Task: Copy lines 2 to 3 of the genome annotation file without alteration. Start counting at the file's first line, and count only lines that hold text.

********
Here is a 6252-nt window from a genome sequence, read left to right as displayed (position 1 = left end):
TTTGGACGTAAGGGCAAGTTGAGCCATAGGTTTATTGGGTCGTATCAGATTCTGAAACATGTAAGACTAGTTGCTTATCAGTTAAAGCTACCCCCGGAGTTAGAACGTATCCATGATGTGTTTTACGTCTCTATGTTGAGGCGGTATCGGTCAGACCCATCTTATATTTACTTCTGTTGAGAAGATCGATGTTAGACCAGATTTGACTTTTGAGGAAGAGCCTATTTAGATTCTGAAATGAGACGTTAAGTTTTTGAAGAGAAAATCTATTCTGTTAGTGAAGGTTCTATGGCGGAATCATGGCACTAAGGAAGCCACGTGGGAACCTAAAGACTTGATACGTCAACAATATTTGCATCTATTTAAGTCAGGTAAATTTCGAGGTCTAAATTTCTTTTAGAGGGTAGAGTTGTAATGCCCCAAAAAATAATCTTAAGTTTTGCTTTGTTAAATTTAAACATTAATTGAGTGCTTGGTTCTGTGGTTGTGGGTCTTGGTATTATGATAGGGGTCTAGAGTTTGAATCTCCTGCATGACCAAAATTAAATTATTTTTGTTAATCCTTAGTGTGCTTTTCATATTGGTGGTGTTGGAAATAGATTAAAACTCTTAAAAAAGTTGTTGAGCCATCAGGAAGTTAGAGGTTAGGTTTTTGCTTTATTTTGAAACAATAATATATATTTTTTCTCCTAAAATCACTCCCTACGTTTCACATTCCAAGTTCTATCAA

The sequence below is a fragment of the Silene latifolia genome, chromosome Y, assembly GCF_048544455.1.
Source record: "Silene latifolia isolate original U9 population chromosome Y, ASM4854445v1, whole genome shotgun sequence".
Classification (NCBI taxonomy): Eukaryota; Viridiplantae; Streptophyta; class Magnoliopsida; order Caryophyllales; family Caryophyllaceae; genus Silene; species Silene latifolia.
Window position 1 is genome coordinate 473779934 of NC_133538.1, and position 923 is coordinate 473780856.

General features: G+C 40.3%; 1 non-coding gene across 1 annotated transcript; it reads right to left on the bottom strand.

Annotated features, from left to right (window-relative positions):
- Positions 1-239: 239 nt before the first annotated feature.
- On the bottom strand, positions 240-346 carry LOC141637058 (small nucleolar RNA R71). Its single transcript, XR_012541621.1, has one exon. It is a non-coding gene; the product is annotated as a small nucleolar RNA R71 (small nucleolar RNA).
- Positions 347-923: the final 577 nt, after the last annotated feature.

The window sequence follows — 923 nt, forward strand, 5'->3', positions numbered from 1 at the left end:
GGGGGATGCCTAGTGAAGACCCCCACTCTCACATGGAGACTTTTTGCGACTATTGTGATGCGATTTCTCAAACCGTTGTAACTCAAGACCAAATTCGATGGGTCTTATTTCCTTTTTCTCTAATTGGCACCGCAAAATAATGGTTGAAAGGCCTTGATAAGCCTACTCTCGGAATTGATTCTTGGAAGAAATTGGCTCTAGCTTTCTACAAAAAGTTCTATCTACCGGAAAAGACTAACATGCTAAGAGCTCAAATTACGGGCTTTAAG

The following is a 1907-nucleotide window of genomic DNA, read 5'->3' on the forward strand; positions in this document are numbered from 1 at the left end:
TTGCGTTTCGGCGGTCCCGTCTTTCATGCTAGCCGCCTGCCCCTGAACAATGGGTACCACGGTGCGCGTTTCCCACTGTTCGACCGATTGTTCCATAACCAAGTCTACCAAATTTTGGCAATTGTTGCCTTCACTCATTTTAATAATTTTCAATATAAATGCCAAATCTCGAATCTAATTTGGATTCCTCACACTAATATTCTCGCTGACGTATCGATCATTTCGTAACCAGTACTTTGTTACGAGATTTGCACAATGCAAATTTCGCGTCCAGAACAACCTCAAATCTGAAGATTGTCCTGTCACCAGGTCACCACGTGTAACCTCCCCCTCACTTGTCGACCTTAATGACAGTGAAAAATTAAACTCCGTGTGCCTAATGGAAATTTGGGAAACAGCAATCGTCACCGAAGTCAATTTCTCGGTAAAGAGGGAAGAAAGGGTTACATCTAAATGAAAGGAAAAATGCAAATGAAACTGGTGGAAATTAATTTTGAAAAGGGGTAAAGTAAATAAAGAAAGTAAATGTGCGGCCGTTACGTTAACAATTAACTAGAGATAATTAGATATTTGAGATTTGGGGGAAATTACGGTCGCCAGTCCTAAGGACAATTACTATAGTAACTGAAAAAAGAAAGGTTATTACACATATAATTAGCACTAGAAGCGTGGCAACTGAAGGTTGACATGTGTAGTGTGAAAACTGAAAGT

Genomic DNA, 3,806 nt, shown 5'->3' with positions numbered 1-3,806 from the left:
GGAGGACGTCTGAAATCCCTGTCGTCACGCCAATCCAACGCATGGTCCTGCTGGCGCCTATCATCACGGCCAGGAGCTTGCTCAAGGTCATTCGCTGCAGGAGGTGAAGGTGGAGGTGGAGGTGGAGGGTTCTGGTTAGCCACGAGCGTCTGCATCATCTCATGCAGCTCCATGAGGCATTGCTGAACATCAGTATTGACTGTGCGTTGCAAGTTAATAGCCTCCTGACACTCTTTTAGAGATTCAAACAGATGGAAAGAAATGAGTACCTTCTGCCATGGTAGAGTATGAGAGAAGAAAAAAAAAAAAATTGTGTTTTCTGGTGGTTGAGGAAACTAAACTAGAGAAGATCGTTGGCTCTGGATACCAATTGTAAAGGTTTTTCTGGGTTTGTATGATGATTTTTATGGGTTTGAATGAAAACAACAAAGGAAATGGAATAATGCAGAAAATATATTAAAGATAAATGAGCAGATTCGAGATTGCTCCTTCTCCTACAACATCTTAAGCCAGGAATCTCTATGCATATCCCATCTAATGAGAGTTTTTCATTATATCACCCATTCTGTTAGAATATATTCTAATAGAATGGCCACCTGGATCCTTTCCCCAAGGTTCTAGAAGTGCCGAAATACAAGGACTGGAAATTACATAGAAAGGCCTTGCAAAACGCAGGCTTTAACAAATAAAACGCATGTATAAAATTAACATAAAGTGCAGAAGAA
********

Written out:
TTTGGACGTAAGGGCAAGTTGAGCCATAGGTTTATTGGGTCGTATCAGATTCTGAAACATGTAAGACTAGTTGCTTATCAGTTAAAGCTACCCCCGGAGTTAGAACGTATCCATGATGTGTTTTACGTCTCTATGTTGAGGCGGTATCGGTCAGACCCATCTTATATTTACTTCTGTTGAGAAGATCGATGTTAGACCAGATTTGACTTTTGAGGAAGAGCCTATTTAGATTCTGAAATGAGACGTTAAGTTTTTGAAGAGAAAATCTATTCTGTTAGTGAAGGTTCTATGGCGGAATCATGGCACTAAGGAAGCCACGTGGGAACCTAAAGACTTGATACGTCAACAATATTTGCATCTATTTAAGTCAGGTAAATTTCGAGGTCTAAATTTCTTTTAGAGGGTAGAGTTGTAATGCCCCAAAAAATAATCTTAAGTTTTGCTTTGTTAAATTTAAACATTAATTGAGTGCTTGGTTCTGTGGTTGTGGGTCTTGGTATTATGATAGGGGTCTAGAGTTTGAATCTCCTGCATGACCAAAATTAAATTATTTTTGTTAATCCTTAGTGTGCTTTTCATATTGGTGGTGTTGGAAATAGATTAAAACTCTTAAAAAAGTTGTTGAGCCATCAGGAAGTTAGAGGTTAGGTTTTTGCTTTATTTTGAAACAATAATATATATTTTTTCTCCTAAAATCACTCCCTACGTTTCACATTCCAAGTTCTATCAA

The sequence below is a fragment of the Silene latifolia genome, chromosome Y, assembly GCF_048544455.1.